Alfonso Cuarón's "Gravity" was a big favorite with the San Francisco Film Critics Circle this year, picking up four awards from the group including Best Director. But it was "12 Years a Slave" that the group named Best Picture of the year. Chiwetel Ejiofor and Cate Blanchet took top acting honors, while James Franco nabbed his second prize of the critics circuit. "American Hustle" won two awards, for Best Supporting Actress (Jennifer Lawrence) and Best Original Screenplay. Check out the nominees here, the full list of winners below and the rest of the season's craziness at The Circuit.
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It was a speech of twinkly good grace from the Irish actor, then 70 years old – seasoned enough, in other words, to know that an Oscar is nice and all, but not so important that it can’t be left behind at the pearly gates. But it was also delivered with a kind of good-humored resignation. O’Toole may have been several years off retirement – and there was one more near-brush with victory still in his future -- but he seemed to know he’d never win a competitive Oscar. More to the point, he seemed to know there was nothing more to be gained from winning one, if indeed there ever had been. O’Toole’s charm, on screen and off, so often lay in being the guy just outside the inner circle.
Also handing out awards today was the Houston Film Critics Society. The group also went with "12 Years a Slave," bringing the film's Best Picture tally up to seven, for those keeping score at home. Chiwetel Ejiofor and Sandra Bullock picked up top acting honors, while Jared Leto and Lupita Nyong'o maintained their impressive dominance in the supporting ranks. Check out the nominees here and the full list of winners below. And, again, keep track at The Circuit.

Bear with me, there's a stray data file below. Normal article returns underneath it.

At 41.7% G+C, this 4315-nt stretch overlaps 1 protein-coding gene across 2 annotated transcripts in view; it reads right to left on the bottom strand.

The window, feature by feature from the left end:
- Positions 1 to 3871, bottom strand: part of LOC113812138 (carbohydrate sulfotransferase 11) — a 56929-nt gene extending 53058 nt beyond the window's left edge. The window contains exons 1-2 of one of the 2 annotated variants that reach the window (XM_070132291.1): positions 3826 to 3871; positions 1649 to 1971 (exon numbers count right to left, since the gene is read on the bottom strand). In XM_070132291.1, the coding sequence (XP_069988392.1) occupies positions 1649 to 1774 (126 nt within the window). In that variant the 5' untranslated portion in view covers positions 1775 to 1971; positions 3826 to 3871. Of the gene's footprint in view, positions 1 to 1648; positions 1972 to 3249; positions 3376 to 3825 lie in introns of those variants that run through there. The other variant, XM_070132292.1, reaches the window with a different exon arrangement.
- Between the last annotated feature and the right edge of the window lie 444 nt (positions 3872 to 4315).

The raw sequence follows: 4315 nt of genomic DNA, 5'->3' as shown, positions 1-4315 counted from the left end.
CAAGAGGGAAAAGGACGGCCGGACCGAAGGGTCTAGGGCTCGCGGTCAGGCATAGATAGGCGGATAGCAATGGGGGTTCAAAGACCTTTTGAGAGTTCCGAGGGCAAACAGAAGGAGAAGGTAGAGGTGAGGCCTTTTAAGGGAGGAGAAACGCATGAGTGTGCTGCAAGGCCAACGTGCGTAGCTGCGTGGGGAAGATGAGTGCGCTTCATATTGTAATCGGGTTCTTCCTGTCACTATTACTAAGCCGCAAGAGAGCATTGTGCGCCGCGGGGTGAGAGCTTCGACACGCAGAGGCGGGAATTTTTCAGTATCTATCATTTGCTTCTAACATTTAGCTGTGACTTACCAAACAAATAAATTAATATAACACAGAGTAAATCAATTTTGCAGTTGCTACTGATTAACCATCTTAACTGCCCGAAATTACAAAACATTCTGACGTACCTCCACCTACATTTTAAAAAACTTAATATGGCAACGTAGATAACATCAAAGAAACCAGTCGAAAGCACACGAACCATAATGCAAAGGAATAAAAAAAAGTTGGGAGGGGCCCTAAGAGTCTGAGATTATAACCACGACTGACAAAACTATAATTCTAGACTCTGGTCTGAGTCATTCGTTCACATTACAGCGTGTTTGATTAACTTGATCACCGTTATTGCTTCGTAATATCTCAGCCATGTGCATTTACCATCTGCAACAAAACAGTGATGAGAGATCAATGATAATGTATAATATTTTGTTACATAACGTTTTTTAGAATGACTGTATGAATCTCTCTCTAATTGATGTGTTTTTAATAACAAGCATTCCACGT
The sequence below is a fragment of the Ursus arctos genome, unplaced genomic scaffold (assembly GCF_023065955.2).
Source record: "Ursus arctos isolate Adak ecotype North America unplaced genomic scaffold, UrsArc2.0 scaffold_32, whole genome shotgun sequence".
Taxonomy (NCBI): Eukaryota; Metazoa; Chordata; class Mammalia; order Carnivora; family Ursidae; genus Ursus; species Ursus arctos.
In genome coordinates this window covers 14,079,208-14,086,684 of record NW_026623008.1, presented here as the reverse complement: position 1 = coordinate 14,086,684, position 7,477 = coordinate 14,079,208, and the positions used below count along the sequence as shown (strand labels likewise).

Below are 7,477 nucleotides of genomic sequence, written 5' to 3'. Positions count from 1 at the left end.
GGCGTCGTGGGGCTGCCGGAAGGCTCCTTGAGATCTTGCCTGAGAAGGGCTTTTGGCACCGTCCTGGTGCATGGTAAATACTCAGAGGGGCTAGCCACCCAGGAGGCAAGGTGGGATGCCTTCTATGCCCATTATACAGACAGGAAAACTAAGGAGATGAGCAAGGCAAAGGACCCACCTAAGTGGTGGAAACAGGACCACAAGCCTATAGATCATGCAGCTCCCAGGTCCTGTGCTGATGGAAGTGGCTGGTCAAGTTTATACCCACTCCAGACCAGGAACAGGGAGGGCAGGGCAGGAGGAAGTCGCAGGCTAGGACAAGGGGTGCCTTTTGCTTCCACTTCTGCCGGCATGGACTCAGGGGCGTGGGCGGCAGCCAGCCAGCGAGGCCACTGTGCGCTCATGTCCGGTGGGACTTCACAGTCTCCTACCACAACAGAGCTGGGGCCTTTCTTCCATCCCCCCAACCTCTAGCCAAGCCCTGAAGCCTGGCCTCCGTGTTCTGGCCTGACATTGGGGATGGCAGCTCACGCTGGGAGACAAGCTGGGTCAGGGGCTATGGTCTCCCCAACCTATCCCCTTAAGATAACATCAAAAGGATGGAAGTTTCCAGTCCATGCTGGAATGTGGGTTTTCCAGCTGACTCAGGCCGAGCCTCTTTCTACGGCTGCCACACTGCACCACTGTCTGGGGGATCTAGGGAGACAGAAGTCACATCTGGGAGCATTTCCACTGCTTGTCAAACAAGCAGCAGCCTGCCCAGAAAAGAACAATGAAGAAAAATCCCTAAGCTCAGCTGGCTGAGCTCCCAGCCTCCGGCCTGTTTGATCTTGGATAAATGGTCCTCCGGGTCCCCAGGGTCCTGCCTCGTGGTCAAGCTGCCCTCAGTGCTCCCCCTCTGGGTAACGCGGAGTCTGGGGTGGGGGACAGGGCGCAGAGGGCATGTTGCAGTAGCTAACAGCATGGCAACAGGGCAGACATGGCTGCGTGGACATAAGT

The Kansas City Film Critics Circle has tapped Steve McQueen's "12 Years a Slave" as the year's best, falling in line with a number of regional critics as of late. The film dominated the group's choices, also picking up wins for Best Actor, Best Supporting Actor, Best Supporting Actress and Best Adapted Screenplay. The group added a little more intrigue in the Best Actress field, though, by giving "Gravity" star Sandra Bullock her second critics award of the day (following Houston earlier this afternoon). Check out the full list of winners below, and as always, be sure to keep track of the season via The Circuit.
John Goodman joined on "SNL" by Robert De Niro and Sylvester Stallone
The trio played the "Three Wise Guys" gossiping about Jesus Christ while on camels in Bethlehem.
Another year, another top 10 list. This one, however, will be slightly different than previous installments.
The Academy has announced this year's bake-off finalists for the Best Makeup and Hairstyling Oscar, and the big omissions appear to be Ron Howard's "Rush" and Peter Jackson's "The Hobbit: The Desolation of Smaug." But the Jackass boys have cause for celebration!